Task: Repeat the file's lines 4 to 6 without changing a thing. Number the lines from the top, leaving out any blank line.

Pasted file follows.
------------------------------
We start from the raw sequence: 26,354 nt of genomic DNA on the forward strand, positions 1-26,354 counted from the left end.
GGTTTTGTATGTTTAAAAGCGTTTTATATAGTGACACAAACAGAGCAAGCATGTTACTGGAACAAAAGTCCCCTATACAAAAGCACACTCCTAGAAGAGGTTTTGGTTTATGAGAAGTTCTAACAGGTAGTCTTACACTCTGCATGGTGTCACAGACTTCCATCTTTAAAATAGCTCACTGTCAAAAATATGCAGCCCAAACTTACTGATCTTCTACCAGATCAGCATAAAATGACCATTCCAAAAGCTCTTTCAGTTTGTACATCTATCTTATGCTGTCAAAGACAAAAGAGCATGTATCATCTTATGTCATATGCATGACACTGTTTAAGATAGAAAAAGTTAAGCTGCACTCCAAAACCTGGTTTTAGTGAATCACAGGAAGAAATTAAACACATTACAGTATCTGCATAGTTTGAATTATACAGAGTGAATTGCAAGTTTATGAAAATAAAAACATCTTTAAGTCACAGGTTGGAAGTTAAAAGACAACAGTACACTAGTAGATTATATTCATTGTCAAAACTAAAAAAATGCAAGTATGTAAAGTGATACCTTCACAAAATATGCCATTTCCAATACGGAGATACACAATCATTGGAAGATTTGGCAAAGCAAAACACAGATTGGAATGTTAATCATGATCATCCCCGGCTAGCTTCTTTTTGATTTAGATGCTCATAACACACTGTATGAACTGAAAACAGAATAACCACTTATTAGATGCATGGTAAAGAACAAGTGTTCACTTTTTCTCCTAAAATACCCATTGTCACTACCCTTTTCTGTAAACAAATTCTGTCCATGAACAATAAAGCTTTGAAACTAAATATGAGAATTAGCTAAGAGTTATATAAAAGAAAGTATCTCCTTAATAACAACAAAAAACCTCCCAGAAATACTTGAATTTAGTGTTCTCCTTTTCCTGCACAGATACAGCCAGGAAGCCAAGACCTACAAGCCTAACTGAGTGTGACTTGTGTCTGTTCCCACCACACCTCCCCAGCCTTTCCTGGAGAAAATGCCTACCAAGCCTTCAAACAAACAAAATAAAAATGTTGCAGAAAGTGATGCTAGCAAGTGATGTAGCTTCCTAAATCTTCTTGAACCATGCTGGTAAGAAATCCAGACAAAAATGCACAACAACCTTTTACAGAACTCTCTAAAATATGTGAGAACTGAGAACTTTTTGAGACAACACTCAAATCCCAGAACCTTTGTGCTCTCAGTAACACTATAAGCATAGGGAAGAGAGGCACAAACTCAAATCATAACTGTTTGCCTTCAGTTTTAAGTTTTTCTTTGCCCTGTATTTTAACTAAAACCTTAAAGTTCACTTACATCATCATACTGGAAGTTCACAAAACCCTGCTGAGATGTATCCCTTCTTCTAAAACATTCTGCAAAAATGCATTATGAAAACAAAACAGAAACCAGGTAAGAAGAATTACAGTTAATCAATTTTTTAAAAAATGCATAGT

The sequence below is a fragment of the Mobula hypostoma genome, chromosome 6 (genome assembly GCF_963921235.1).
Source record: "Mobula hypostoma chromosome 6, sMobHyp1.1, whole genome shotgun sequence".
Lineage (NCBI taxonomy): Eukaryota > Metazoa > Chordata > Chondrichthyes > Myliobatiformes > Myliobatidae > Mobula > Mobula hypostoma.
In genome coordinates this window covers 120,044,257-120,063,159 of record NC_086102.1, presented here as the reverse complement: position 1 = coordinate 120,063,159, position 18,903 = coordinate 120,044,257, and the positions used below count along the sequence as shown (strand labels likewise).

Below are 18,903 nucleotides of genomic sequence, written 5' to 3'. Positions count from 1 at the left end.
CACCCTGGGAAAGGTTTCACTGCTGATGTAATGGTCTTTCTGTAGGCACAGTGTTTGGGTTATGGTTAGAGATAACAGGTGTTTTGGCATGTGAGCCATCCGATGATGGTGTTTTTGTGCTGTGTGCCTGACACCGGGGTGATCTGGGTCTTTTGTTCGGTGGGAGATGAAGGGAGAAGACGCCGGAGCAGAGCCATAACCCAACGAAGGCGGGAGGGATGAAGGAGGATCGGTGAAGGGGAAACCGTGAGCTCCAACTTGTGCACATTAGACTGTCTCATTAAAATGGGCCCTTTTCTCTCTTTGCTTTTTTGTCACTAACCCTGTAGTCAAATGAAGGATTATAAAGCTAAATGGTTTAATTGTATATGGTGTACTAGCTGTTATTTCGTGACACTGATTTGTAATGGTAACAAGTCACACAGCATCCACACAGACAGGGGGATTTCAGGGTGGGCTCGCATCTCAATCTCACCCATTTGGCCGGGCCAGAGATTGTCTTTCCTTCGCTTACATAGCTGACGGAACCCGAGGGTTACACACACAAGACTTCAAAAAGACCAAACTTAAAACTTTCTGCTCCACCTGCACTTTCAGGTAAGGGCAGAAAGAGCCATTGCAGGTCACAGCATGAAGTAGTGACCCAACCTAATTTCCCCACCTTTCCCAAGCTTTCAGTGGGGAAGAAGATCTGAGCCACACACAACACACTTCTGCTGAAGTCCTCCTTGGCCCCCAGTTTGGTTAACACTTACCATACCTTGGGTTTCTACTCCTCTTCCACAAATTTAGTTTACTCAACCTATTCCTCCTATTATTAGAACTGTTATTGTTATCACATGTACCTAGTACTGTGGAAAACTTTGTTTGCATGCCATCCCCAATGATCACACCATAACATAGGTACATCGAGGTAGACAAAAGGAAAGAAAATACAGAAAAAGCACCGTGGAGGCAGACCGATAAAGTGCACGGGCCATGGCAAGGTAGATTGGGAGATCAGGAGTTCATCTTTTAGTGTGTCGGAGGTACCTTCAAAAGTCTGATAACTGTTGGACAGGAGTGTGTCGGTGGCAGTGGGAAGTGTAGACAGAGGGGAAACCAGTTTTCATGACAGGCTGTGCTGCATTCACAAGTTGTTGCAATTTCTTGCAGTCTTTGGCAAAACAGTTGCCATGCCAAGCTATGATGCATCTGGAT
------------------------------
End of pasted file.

Source record: "Mobula hypostoma chromosome 6, sMobHyp1.1, whole genome shotgun sequence".
Lineage (NCBI taxonomy): Eukaryota > Metazoa > Chordata > Chondrichthyes > Myliobatiformes > Myliobatidae > Mobula > Mobula hypostoma.
In genome coordinates this window covers 120,044,257-120,063,159 of record NC_086102.1, presented here as the reverse complement: position 1 = coordinate 120,063,159, position 18,903 = coordinate 120,044,257, and the positions used below count along the sequence as shown (strand labels likewise).